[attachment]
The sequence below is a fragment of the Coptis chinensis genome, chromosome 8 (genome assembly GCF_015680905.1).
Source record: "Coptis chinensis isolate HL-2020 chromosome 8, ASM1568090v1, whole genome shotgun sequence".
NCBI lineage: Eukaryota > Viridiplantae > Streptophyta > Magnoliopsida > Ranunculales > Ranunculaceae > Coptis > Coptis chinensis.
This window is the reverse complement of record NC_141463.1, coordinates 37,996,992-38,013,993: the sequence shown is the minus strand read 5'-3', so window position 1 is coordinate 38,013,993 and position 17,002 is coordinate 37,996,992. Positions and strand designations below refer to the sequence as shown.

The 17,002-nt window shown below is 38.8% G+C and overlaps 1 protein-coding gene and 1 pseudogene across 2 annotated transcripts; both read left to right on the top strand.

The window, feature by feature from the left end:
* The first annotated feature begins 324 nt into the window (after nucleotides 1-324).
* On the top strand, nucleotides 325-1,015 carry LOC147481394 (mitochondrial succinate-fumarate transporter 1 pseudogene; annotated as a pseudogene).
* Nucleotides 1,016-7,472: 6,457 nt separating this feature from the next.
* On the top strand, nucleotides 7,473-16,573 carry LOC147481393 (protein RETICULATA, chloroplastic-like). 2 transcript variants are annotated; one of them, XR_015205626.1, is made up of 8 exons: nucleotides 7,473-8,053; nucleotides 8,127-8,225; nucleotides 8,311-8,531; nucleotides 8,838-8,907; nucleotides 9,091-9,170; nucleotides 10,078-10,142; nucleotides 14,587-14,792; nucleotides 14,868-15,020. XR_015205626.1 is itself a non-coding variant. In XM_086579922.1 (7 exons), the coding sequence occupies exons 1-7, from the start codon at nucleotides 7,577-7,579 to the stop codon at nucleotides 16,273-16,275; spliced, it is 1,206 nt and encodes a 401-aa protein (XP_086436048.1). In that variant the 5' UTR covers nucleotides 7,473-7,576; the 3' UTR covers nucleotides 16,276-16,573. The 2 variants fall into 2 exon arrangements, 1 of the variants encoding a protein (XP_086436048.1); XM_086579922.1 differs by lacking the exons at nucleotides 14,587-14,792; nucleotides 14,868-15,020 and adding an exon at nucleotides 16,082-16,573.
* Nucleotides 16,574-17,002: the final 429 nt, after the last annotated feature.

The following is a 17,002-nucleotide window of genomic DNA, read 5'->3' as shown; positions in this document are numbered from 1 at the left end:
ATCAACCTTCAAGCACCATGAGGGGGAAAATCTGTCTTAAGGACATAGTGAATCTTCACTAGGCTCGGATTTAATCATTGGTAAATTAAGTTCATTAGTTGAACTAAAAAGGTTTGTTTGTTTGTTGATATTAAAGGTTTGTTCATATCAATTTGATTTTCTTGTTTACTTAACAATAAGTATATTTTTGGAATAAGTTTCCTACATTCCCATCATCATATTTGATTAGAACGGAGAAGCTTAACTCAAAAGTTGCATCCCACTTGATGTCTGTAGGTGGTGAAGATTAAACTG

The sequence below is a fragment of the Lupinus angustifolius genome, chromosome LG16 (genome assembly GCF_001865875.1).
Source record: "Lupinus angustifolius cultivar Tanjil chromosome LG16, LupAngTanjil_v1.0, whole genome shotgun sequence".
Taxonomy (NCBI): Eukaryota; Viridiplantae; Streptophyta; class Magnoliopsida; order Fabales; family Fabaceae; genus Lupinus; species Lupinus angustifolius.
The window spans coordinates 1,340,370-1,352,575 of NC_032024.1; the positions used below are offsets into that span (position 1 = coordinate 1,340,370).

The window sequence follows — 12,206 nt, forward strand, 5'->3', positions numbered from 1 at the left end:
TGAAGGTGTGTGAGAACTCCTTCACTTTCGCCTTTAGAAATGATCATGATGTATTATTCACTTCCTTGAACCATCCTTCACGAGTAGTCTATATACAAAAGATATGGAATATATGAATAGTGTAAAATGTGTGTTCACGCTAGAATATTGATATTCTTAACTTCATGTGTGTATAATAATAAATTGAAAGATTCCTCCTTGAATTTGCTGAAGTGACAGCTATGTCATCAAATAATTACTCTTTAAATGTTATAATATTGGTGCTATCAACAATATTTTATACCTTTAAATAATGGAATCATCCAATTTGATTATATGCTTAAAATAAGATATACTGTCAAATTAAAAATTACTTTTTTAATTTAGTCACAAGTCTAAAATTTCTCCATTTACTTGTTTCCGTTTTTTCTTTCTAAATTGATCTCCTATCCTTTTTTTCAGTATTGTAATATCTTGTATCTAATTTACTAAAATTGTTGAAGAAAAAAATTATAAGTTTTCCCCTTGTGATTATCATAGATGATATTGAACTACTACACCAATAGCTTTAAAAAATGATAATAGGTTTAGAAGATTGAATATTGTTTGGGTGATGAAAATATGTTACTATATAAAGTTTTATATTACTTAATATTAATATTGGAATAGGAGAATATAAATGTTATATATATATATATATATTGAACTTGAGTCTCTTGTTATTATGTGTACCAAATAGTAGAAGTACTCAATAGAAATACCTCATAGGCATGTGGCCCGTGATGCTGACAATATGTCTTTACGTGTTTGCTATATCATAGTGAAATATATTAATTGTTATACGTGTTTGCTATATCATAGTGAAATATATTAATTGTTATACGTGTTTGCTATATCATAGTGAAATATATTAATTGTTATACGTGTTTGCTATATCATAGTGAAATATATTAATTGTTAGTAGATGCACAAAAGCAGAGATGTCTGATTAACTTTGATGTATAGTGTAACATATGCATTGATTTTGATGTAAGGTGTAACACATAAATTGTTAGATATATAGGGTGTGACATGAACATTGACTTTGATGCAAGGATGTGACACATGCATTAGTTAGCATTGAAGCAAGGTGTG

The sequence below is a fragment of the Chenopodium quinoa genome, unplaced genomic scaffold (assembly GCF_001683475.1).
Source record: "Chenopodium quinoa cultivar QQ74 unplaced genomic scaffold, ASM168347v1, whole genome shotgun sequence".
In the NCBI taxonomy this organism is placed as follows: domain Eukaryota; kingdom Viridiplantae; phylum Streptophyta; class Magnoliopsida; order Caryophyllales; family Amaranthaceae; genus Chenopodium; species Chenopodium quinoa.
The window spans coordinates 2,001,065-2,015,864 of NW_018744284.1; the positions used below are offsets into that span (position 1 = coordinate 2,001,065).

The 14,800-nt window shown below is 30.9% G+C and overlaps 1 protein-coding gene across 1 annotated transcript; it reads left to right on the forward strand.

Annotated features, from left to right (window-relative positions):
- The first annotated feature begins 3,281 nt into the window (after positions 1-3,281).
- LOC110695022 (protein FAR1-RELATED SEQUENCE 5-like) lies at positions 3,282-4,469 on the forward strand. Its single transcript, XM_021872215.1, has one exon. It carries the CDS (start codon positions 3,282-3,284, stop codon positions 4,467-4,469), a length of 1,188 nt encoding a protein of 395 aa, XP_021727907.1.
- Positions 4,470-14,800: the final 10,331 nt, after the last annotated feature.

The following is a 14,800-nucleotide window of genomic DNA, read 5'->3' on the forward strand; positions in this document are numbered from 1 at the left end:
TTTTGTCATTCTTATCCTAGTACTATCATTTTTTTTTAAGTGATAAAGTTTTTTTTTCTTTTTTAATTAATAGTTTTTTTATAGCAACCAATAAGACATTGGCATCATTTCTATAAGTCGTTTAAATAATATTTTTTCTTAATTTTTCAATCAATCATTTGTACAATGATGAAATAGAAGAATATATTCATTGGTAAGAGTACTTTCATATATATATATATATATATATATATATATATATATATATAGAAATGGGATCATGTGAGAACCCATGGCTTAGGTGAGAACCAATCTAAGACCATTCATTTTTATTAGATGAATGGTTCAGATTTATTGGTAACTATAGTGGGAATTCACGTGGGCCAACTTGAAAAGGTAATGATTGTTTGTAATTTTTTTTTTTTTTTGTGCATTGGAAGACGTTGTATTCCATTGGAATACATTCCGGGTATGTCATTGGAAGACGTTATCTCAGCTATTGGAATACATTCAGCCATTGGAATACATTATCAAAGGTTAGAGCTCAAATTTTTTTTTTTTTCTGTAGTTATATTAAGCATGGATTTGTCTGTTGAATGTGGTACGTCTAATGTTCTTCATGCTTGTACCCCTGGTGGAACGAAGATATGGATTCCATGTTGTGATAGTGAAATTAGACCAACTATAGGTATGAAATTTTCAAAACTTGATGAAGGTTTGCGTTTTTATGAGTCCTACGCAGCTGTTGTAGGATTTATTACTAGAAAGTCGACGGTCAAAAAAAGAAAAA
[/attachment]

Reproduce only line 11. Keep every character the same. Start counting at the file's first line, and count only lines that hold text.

* Nucleotides 16,574-17,002: the final 429 nt, after the last annotated feature.